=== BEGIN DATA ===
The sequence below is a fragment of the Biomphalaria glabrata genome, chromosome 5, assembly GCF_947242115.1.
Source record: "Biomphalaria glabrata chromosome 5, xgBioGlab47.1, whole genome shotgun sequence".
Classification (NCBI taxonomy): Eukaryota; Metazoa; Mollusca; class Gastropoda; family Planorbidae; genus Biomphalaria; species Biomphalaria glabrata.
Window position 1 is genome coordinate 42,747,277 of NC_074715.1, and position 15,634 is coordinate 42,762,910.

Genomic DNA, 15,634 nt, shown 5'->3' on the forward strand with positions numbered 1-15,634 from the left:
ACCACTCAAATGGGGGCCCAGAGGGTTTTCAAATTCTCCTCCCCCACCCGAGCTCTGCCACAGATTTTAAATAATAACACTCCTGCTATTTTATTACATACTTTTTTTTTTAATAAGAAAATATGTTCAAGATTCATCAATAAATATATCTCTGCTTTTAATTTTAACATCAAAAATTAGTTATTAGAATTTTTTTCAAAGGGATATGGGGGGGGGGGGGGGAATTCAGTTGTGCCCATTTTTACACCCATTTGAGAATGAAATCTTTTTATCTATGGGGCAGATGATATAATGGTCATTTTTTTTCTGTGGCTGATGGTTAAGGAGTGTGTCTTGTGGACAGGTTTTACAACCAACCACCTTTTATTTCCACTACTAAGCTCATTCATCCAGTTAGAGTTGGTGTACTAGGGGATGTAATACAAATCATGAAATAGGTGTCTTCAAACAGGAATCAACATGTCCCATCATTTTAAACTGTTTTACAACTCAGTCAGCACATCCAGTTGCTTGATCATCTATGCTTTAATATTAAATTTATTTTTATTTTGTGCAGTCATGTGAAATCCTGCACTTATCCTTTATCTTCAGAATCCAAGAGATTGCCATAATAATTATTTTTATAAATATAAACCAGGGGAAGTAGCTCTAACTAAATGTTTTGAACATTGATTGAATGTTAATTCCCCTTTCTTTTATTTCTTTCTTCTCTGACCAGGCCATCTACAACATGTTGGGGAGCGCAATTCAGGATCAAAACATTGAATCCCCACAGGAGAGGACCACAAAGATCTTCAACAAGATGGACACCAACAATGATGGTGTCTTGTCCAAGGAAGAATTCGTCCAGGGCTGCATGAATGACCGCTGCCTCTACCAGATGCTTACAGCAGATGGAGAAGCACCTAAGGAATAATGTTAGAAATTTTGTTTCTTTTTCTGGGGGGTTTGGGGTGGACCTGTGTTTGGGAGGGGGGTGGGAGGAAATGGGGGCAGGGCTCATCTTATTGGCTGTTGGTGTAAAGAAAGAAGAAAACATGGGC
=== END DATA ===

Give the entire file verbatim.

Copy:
The sequence below is a fragment of the Biomphalaria glabrata genome, chromosome 5, assembly GCF_947242115.1.
Source record: "Biomphalaria glabrata chromosome 5, xgBioGlab47.1, whole genome shotgun sequence".
Classification (NCBI taxonomy): Eukaryota; Metazoa; Mollusca; class Gastropoda; family Planorbidae; genus Biomphalaria; species Biomphalaria glabrata.
Window position 1 is genome coordinate 42,747,277 of NC_074715.1, and position 15,634 is coordinate 42,762,910.

Genomic DNA, 15,634 nt, shown 5'->3' on the forward strand with positions numbered 1-15,634 from the left:
ACCACTCAAATGGGGGCCCAGAGGGTTTTCAAATTCTCCTCCCCCACCCGAGCTCTGCCACAGATTTTAAATAATAACACTCCTGCTATTTTATTACATACTTTTTTTTTTAATAAGAAAATATGTTCAAGATTCATCAATAAATATATCTCTGCTTTTAATTTTAACATCAAAAATTAGTTATTAGAATTTTTTTCAAAGGGATATGGGGGGGGGGGGGGGAATTCAGTTGTGCCCATTTTTACACCCATTTGAGAATGAAATCTTTTTATCTATGGGGCAGATGATATAATGGTCATTTTTTTTCTGTGGCTGATGGTTAAGGAGTGTGTCTTGTGGACAGGTTTTACAACCAACCACCTTTTATTTCCACTACTAAGCTCATTCATCCAGTTAGAGTTGGTGTACTAGGGGATGTAATACAAATCATGAAATAGGTGTCTTCAAACAGGAATCAACATGTCCCATCATTTTAAACTGTTTTACAACTCAGTCAGCACATCCAGTTGCTTGATCATCTATGCTTTAATATTAAATTTATTTTTATTTTGTGCAGTCATGTGAAATCCTGCACTTATCCTTTATCTTCAGAATCCAAGAGATTGCCATAATAATTATTTTTATAAATATAAACCAGGGGAAGTAGCTCTAACTAAATGTTTTGAACATTGATTGAATGTTAATTCCCCTTTCTTTTATTTCTTTCTTCTCTGACCAGGCCATCTACAACATGTTGGGGAGCGCAATTCAGGATCAAAACATTGAATCCCCACAGGAGAGGACCACAAAGATCTTCAACAAGATGGACACCAACAATGATGGTGTCTTGTCCAAGGAAGAATTCGTCCAGGGCTGCATGAATGACCGCTGCCTCTACCAGATGCTTACAGCAGATGGAGAAGCACCTAAGGAATAATGTTAGAAATTTTGTTTCTTTTTCTGGGGGGTTTGGGGTGGACCTGTGTTTGGGAGGGGGGTGGGAGGAAATGGGGGCAGGGCTCATCTTATTGGCTGTTGGTGTAAAGAAAGAAGAAAACATGGGC